Sabotaging Obama's Cuba Policy


A key reason for President Obama's success in reaching an accord with Cuba where his ten predecessors failed can be summed up in a single word: respect. Negotiators Ben Rhodes and Ricardo Zuniga understood from the beginning that it was important to treat their Cuban counterparts with respect, even in the midst of sharp disagreement. "From the Cuban side, being treated respectfully, as an equal, was very important," explained a U.S. official close to the talks.

President Obama's December 17 announcement manifested that same attitude of respect for Cuba's status as an equal, sovereign nation. In the diplomatic discussions that have followed, U.S. officials from the president on down to Assistant Secretary of State Roberta S. Jacobson have continued to engage the Cubans with respect, even when discussing tough issues like human rights.

Being treated with dignity and respect is especially important to Cuba, since the United States for so long treated the island as a protectorate. The last U.S. Ambassador during the Batista dictatorship in the 1950s, Earl E. T. Smith, famously said that the U.S. ambassador in Havana was "the second most important man in Cuba; sometimes even more important than the president." Cubans have not forgotten that arrogance.

From the first tentative attempts at dialogue during the Kennedy administration to the secret talks that led to the breakthrough in 2014, Fidel and Raúl Castro's position has been consistent: Cuba has been open to a diplomatic dialogue so long as talks are conducted on the basis of "equality and mutual respect."

During George W. Bush's administration, when Washington was committed to a policy of aggressive regime change, U.S. officials went out of their way to insult Cuban leaders, referring to Raúl as "Fidel's little brother" and "Fidel lite."

Apparently, the bureaucrats at TV and Radio Martí didn't get the memo that U.S. policy has changed. As reported by Tracey Eaton, they are proposing to create a "satirical...comedy sketch show" to "parody public figures, politicians, government officials, entertainers, as well as recognizable members of Cuban civil society groups." Ten shows, each thirty minutes long, would be broadcast into Cuba by TV and Radio Martí, and distributed clandestinely on DVDs and flash drives.

So while U.S. diplomats are negotiating with their Cuban counterparts on issues like environmental protection and counter-narcotics cooperation, trying to build confidence in order to tackle sensitive subjects like property claims and the repatriation of fugitives, the Office of Cuban Broadcasting is preparing to insult the Cuban officials with whom we are trying to reach agreement.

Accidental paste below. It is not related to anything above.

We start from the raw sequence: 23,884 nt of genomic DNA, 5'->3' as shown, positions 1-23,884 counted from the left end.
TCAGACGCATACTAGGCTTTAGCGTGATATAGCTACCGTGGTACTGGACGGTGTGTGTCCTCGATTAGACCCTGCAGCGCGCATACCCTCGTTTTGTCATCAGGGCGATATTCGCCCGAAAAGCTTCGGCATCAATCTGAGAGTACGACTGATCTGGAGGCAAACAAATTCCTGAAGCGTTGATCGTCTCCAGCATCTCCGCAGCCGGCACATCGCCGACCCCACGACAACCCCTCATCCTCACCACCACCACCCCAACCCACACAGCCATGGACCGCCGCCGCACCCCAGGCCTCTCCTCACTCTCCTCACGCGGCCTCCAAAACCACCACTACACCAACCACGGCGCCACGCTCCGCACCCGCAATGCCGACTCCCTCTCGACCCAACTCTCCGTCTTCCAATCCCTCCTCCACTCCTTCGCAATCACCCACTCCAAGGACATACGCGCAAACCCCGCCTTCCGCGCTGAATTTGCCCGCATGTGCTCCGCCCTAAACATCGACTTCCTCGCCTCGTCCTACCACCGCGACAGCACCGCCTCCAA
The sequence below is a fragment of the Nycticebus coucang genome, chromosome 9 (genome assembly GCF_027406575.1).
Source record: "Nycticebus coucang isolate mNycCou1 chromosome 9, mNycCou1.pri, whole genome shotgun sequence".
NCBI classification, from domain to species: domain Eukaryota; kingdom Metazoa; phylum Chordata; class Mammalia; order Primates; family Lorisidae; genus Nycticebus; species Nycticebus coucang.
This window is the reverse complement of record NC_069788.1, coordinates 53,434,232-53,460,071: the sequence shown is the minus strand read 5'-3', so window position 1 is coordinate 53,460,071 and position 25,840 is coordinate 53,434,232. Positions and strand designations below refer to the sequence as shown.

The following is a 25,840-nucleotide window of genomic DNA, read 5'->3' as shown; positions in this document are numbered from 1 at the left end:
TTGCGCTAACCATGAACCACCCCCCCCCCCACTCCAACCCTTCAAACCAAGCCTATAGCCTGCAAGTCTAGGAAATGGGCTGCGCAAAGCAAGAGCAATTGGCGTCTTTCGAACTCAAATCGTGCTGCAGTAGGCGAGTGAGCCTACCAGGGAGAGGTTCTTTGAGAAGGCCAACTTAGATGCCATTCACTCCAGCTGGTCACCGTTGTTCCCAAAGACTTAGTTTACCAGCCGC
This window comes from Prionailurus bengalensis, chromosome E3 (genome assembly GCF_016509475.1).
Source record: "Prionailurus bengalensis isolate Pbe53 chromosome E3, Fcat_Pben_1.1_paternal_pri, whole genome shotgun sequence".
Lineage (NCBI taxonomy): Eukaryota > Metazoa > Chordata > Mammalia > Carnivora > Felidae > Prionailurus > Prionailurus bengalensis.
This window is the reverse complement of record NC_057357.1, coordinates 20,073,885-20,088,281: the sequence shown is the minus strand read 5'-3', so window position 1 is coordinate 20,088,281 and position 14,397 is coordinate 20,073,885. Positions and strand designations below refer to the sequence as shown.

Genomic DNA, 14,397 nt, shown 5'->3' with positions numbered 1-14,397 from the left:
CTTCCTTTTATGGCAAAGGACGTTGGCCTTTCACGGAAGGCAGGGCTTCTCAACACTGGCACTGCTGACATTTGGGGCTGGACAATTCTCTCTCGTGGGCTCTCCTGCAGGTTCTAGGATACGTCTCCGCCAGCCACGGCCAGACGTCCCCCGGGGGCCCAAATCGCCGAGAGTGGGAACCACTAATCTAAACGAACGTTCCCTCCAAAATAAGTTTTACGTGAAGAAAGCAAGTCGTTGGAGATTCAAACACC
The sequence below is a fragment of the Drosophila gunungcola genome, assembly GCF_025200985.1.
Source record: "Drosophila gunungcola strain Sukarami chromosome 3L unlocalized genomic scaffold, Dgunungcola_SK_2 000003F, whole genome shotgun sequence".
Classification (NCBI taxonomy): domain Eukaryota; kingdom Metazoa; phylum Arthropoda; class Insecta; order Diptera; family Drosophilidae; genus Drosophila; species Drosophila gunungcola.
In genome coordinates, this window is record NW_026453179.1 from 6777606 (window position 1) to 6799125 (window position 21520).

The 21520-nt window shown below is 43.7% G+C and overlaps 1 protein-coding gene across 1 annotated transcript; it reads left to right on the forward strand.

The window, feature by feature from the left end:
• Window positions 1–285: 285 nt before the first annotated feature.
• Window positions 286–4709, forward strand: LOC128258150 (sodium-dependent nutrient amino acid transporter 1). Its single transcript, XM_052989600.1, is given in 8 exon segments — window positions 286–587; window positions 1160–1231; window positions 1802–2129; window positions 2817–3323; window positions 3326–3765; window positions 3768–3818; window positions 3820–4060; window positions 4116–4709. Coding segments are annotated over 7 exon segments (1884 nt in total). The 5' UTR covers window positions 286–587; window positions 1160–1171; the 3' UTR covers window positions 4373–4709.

This is so obviously counter-productive that you have to wonder if it isn't an intentional attempt to sabotage the president's policy by bureaucrats whose programs--and jobs-- depend on perpetual hostility between the United States and Cuba.

Nor would it be the first time that ideologues at the Office of Cuba Broadcasting tried to undermine U.S. policy. When President Bill Clinton signed migration agreements with Cuba and then expanded people-to-people educational exchanges, Radio Martí was a persistent critic of even this limited policy of engagement. A 1995 investigation by the U.S. Information Agency (USIA) Inspector General found serious breaches of basic journalistic practices, including the denigration of views other than those of Miami hardliners, and repeated misrepresentations of U.S. policy so severe they sparked complaints from several U.S. government agencies and officials.

Enough already. Radio and TV Martí were bad ideas to begin with. They have never had a significant audience in Cuba (TV Martí has been referred to on the island as "la TV que no se ve"--No See TV). Based in Miami, the two stations are captives of the exile community's most recalcitrant faction and don't even reflect Cuban American opinion any longer, let alone U.S. policy. Begun by Ronald Reagan and George H. W. Bush, expanded by George W. Bush, Radio and TV Martí are vestiges the policy of regime change that President Obama has rejected as a failure. Like that policy, the stations are "way past their expiration date." It's time they signed off for good.

William M. LeoGrande is Professor of Government in the School of Public Affairs at American University and coauthor with Peter Kornbluh of Back Channel to Cuba: The Hidden History of Negotiations between Washington and Havana, a new, updated edition of which is forthcoming in October from the University of North Carolina Press.